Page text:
The Italian treatment plan was no different from what Indi was already receiving. Indi’s medical team claimed that a transfer would cause too much stress and suffering on the child. This is why the judge denied her transfer and ordered her extubation on Nov. 9, legally ruling in “her best interests.”

The final appeal

The final appeal hearing on Nov. 10, attempted to undo the decisions ordering removal of Indi’s care, claiming that the NHS worked underhandedly with the Courts to change her treatment plan without informed parental consent and on what the parents claim was information based on bad medical practice.

The Court rejected all claims as her treatment was initially agreed upon by her parents and the NHS to be a “living document,” and that Indi’s situation was more time-sensitive compared to the cases cited in the claim. The justices expressed their sympathy for the impossibly difficult situation that these parents faced.

The Court concluded that the parents had 25 days since the initial decision to arrange for some other treatment to benefit Indi, but there was no action aside from court hearings. The appeal was dismissed. Indi’s life support was removed at 2 p.m. local time on Nov. 9  and she died at 1:45 a.m. on Nov. 13.

The broad story

These situations raise numerous questions, particularly surrounding why the court had any interest in blocking treatment of Indi abroad.

According to the CNA, the Anscombe Bioethics Centre’s David Jones believes Indi’s case to be “symptomatic of a wider societal problem in the U.K. There’s a tendency in English culture to think that the state should just step in and solve the problem … which ends with disputes with institutions, with people dying in hospital instead of at home.”

American pro-life advocate Lila Rose tweeted, “This is murder, plain and simple. It’s a stain on the national conscience of the United Kingdom. There must be reckoning, there must be reform, and there must be reparations for the evil acts committed by both the medical teams and the UK courts.”

These events take us back to similar situations in 2017 and 2018, when Charlie Gard (2017) and Alfie Evans (2018) had life-threatening diseases, which ended amid legal battles between the medical system and loving parents of suffering children. In both cases, the children were offered transfers to the Pope’s hospital, which were both overruled by U.K. Courts. Alfie Evans, like Indi, was granted emergency Italian citizenship in hope that the transfer would be permitted.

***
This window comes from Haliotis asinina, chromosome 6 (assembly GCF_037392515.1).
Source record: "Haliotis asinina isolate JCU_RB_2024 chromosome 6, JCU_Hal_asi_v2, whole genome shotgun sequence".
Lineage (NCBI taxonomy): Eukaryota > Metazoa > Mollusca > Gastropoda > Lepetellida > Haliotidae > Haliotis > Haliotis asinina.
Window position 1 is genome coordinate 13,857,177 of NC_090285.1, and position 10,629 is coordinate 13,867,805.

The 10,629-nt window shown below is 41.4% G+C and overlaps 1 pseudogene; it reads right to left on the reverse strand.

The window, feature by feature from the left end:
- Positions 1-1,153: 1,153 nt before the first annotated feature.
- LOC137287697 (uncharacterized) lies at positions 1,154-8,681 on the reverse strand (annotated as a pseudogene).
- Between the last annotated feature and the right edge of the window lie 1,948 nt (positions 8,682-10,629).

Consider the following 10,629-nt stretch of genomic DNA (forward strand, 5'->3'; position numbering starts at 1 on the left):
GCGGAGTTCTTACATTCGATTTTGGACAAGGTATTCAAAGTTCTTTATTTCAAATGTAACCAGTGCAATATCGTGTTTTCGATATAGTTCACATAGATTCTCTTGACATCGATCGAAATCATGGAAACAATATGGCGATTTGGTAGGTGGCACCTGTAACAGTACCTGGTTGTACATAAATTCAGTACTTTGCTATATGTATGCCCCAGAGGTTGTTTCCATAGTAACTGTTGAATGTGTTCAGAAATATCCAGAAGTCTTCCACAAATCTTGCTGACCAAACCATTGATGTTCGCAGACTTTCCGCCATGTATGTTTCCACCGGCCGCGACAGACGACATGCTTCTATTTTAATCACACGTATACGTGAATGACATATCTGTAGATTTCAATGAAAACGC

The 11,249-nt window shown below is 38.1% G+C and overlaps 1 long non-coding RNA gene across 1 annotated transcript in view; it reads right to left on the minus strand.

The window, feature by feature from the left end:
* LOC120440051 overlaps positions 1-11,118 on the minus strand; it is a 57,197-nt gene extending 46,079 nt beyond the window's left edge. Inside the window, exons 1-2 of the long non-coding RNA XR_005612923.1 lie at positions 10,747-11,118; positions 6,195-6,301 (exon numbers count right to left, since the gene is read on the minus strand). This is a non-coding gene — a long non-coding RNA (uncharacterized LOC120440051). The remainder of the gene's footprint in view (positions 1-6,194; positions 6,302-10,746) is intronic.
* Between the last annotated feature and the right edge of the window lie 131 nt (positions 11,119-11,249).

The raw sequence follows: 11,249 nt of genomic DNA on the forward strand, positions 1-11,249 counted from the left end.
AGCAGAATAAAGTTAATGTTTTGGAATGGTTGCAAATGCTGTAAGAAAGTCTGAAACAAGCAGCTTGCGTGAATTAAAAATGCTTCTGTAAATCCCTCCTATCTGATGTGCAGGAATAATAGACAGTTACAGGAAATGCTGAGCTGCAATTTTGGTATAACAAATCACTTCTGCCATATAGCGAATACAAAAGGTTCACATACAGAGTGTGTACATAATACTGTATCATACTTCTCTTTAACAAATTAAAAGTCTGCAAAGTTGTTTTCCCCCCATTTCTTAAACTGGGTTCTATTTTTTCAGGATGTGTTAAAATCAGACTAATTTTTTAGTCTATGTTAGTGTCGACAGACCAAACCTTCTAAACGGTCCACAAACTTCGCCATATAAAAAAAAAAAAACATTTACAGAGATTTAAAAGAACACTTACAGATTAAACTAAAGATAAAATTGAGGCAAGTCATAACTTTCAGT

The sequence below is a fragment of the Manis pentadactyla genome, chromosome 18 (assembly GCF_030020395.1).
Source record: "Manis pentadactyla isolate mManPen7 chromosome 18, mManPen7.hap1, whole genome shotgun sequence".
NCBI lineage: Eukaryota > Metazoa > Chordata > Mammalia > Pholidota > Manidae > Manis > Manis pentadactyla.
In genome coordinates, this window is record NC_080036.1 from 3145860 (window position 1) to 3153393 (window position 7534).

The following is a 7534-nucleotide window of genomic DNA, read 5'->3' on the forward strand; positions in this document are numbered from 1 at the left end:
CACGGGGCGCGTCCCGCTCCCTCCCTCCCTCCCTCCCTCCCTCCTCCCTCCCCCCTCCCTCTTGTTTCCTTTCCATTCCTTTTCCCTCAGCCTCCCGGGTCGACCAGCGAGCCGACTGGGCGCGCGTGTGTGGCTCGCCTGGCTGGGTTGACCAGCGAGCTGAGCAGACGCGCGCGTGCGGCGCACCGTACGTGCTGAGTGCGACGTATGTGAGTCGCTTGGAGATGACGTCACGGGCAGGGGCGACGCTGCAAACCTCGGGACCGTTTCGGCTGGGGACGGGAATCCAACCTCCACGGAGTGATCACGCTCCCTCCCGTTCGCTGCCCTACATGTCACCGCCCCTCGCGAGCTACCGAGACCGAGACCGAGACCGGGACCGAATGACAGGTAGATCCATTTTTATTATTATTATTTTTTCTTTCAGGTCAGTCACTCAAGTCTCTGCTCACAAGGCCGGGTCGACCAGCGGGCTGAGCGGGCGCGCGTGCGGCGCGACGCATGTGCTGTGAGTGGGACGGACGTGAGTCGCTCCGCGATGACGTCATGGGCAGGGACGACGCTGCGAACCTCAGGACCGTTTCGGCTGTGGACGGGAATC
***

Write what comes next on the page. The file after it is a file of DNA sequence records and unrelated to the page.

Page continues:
Following the death of Charlie Gard, U.K. lawmakers attempted to address parental concern in such situations in an amendment to the Health and Care Act which requires parents to mediate with health authorities, and the authorities to take “all reasonable steps to ensure that the views of the parent, and of anyone else concerned with the welfare of the child, are listened to and taken into account.”

While this provision may allow for a greater participation of the parents of children in such situations, it seems that it has offered no realistic safeguards evidenced in the subsequent cases of Alfie and Indi. Jones told CNA that parents are “often blindsided by the need to suddenly prepare themselves for a court case.”

Ethics of palliative care

There is a difference between ordinary and extraordinary care. Treatment that provides relief from pain and other symptoms is classified as ordinary care according to most ethicists. Treatment that is painful, or financially or psychologically burdensome to the patient, and has a low likelihood of success, is deemed extraordinary. The Catholic Church and most Christian bioethicists do not hold that patients are required to undergo extraordinary measures to prolong life. That said, life is sacred and must be protected.

The legal and ethical questions in Indi’s and similar cases is the evaluation of suffering and the differing opinions between the NHS and the parents. The NHS witnessed suffering during the invasive treatments, but Indie’s parents witnessed smiles when she was conscious. Perhaps it was impossible to know the magnitude of the suffering of eight-month-old Indi. Perhaps the courts should have listened to the medical opinions that differed from those of the NHS. Perhaps Indi should have been given access to treatment in Italy if the U.K. system was no longer willing to treat her. Regardless, the National Health Service has a demonstrated track record of overruling the wishes of parents in ways that unquestionably shorten the lifespan of these young patients.